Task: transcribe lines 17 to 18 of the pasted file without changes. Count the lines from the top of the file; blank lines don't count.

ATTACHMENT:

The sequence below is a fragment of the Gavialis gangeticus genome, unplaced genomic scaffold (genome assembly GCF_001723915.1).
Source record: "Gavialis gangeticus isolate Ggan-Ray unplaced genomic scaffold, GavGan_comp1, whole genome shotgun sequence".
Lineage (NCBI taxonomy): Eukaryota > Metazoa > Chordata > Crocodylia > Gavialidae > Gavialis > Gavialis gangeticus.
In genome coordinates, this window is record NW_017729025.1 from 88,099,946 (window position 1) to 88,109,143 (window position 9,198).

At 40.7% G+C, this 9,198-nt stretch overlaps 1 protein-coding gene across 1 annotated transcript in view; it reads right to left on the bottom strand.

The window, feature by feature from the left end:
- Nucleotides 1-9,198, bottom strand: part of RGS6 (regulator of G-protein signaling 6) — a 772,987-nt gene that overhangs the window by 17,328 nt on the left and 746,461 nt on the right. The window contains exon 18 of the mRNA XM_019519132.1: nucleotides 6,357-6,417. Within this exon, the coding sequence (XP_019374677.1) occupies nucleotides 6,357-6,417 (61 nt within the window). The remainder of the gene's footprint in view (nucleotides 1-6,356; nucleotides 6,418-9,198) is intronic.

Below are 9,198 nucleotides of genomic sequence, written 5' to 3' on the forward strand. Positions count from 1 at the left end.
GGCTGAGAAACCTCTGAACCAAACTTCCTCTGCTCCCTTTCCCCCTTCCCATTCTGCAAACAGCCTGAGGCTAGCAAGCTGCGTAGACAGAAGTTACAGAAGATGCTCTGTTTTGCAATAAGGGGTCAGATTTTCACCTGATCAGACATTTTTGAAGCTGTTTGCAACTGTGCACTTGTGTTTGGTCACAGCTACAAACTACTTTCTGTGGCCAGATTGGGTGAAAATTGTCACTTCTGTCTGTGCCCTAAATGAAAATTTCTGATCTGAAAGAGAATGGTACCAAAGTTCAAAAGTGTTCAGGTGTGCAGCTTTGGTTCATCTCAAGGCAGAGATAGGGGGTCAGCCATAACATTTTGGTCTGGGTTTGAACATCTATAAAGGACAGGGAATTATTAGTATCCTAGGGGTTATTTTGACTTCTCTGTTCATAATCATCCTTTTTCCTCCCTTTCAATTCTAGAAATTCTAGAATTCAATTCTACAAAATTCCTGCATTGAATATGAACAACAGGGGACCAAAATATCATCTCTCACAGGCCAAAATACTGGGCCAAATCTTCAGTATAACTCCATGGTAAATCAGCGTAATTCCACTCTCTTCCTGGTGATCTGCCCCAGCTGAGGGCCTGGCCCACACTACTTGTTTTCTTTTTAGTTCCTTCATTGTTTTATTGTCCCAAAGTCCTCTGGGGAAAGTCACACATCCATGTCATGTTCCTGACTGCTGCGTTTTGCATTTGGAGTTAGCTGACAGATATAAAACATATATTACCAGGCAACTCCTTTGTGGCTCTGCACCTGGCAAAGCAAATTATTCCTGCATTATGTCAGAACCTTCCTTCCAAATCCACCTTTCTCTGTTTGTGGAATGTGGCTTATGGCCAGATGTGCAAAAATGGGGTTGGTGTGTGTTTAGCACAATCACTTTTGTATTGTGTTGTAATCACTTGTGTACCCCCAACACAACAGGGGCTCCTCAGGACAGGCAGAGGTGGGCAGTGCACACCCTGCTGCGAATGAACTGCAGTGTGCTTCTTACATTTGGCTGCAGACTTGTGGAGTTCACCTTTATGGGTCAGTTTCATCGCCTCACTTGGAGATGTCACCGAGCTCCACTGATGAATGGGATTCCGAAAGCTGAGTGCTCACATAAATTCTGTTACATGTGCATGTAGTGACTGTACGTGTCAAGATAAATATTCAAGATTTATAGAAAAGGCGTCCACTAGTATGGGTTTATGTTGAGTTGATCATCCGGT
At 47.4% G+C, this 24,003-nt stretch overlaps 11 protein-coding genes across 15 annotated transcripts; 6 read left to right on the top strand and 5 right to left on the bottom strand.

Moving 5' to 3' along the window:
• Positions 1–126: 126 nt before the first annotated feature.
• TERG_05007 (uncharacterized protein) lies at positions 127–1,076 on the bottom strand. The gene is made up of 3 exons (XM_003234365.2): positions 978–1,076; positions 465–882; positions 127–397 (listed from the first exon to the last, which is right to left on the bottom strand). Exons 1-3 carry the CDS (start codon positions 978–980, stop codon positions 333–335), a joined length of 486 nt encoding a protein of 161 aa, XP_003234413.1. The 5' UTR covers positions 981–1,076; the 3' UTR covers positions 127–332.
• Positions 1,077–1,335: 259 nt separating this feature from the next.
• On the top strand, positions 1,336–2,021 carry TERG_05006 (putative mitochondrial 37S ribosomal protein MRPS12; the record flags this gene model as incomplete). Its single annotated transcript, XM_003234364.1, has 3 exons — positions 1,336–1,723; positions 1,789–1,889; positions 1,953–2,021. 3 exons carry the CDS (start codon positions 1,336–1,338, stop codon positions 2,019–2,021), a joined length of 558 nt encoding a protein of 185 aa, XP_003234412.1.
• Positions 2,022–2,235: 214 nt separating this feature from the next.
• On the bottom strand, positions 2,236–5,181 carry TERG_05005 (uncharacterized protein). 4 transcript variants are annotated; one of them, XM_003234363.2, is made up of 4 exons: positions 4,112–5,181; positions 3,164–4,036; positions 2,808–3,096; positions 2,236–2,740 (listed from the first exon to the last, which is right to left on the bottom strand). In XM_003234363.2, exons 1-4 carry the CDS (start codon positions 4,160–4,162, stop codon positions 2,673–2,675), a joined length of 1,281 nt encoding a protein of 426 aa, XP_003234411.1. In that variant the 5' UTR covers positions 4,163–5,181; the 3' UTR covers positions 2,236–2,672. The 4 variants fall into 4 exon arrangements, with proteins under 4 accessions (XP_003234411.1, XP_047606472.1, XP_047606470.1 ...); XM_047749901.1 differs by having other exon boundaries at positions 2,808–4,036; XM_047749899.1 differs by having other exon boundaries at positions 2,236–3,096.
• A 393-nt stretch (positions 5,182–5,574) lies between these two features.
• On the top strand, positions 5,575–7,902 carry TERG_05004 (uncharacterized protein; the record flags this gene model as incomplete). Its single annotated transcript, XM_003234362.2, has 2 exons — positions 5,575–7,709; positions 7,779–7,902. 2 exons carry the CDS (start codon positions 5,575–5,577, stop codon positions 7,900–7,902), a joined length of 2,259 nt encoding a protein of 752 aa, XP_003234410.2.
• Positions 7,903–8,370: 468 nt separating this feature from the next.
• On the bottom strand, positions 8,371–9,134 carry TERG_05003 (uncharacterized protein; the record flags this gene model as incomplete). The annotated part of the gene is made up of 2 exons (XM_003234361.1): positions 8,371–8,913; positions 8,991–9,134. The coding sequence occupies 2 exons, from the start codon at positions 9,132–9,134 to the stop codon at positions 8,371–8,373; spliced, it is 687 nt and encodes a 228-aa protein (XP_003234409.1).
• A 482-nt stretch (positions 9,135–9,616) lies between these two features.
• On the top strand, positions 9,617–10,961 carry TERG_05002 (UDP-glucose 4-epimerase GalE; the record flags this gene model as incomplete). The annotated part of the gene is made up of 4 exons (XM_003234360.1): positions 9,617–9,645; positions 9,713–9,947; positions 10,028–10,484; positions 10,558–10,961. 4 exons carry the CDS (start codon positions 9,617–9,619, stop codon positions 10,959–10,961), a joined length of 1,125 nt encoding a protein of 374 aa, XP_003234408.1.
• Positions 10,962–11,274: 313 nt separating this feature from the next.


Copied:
• On the bottom strand, positions 2,236–5,181 carry TERG_05005 (uncharacterized protein). 4 transcript variants are annotated; one of them, XM_003234363.2, is made up of 4 exons: positions 4,112–5,181; positions 3,164–4,036; positions 2,808–3,096; positions 2,236–2,740 (listed from the first exon to the last, which is right to left on the bottom strand). In XM_003234363.2, exons 1-4 carry the CDS (start codon positions 4,160–4,162, stop codon positions 2,673–2,675), a joined length of 1,281 nt encoding a protein of 426 aa, XP_003234411.1. In that variant the 5' UTR covers positions 4,163–5,181; the 3' UTR covers positions 2,236–2,672. The 4 variants fall into 4 exon arrangements, with proteins under 4 accessions (XP_003234411.1, XP_047606472.1, XP_047606470.1 ...); XM_047749901.1 differs by having other exon boundaries at positions 2,808–4,036; XM_047749899.1 differs by having other exon boundaries at positions 2,236–3,096.
• A 393-nt stretch (positions 5,182–5,574) lies between these two features.